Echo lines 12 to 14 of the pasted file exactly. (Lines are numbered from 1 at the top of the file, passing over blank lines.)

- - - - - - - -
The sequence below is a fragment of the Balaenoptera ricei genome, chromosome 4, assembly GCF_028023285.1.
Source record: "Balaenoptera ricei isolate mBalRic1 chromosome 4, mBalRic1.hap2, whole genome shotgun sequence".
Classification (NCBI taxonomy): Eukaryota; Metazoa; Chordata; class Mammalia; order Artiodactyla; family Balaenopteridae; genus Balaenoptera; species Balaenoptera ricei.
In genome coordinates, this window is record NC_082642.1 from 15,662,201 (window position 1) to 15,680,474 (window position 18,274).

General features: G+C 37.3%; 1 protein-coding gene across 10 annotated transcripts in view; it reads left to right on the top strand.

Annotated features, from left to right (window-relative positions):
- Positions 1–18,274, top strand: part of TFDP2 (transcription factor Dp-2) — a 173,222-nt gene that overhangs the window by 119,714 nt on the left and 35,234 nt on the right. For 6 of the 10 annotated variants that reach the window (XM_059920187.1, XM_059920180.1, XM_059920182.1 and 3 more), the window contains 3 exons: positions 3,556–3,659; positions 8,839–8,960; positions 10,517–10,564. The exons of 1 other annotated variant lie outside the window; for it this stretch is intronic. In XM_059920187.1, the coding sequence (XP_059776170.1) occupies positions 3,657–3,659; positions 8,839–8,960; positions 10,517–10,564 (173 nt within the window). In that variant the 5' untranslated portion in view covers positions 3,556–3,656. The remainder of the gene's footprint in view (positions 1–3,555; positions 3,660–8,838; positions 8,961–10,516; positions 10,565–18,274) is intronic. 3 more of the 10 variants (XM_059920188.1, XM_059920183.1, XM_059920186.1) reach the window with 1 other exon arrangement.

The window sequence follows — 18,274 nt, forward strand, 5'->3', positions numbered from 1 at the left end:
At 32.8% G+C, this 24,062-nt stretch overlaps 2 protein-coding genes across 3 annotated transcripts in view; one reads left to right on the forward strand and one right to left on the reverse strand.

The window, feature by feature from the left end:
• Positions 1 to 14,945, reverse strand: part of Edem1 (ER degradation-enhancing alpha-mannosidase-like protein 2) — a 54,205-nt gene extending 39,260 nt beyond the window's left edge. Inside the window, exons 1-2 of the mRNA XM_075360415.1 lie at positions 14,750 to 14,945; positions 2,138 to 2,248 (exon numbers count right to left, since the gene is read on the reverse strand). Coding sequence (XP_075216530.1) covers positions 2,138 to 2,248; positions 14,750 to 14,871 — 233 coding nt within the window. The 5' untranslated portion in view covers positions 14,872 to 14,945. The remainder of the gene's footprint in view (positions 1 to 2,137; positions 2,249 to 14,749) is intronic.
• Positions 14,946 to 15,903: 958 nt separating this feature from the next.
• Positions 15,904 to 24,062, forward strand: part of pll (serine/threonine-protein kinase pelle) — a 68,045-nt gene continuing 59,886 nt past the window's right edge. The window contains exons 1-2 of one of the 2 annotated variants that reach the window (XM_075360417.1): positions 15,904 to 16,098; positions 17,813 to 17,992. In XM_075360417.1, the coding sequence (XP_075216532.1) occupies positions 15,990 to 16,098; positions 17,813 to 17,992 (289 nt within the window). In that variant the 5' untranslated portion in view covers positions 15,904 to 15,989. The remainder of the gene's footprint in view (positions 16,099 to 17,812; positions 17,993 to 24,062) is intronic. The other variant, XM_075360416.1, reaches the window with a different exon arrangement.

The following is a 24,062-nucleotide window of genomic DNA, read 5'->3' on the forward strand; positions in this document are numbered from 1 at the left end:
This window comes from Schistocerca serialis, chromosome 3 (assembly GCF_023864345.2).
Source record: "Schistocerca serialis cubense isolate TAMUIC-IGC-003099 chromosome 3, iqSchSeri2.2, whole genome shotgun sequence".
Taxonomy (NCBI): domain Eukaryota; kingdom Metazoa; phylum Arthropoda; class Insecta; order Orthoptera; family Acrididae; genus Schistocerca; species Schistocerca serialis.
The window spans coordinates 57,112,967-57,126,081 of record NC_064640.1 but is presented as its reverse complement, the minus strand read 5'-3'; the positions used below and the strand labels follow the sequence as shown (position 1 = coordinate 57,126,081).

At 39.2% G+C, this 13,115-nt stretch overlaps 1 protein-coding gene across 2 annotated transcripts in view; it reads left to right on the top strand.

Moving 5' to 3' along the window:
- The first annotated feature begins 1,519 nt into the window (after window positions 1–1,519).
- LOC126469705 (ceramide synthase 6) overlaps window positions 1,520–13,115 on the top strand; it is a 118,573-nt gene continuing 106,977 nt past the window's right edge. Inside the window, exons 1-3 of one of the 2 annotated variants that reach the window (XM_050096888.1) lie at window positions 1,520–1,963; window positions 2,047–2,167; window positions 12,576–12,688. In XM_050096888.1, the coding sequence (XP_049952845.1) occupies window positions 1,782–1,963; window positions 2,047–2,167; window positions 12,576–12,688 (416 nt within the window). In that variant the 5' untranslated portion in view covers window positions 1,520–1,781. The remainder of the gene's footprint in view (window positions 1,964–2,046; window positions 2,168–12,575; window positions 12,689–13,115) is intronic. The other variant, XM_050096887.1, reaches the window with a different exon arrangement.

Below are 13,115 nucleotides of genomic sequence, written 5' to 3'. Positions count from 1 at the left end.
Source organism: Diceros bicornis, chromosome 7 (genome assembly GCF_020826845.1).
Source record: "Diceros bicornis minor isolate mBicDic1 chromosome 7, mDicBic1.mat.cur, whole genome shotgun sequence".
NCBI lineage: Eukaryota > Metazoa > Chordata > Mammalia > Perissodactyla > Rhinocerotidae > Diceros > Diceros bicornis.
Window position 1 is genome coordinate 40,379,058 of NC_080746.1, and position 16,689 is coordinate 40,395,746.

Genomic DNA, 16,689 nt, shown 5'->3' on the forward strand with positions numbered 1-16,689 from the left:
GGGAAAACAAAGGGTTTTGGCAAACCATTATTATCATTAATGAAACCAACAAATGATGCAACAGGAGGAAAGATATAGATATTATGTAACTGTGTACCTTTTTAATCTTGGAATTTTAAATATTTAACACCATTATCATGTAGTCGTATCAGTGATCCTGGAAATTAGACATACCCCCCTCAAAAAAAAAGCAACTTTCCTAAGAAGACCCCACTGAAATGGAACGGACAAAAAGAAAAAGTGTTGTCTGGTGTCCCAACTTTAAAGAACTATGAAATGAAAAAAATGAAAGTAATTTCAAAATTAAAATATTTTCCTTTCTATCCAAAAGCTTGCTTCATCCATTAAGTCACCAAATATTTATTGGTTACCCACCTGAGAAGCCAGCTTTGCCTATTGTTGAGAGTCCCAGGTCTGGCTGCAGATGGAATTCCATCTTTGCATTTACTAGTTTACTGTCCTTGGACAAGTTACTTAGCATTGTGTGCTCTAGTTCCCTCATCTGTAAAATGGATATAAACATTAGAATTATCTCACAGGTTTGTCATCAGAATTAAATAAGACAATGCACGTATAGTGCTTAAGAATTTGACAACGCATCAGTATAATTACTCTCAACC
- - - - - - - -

• Positions 14,946 to 15,903: 958 nt separating this feature from the next.
• Positions 15,904 to 24,062, forward strand: part of pll (serine/threonine-protein kinase pelle) — a 68,045-nt gene continuing 59,886 nt past the window's right edge. The window contains exons 1-2 of one of the 2 annotated variants that reach the window (XM_075360417.1): positions 15,904 to 16,098; positions 17,813 to 17,992. In XM_075360417.1, the coding sequence (XP_075216532.1) occupies positions 15,990 to 16,098; positions 17,813 to 17,992 (289 nt within the window). In that variant the 5' untranslated portion in view covers positions 15,904 to 15,989. The remainder of the gene's footprint in view (positions 16,099 to 17,812; positions 17,993 to 24,062) is intronic. The other variant, XM_075360416.1, reaches the window with a different exon arrangement.

The following is a 24,062-nucleotide window of genomic DNA, read 5'->3' on the forward strand; positions in this document are numbered from 1 at the left end: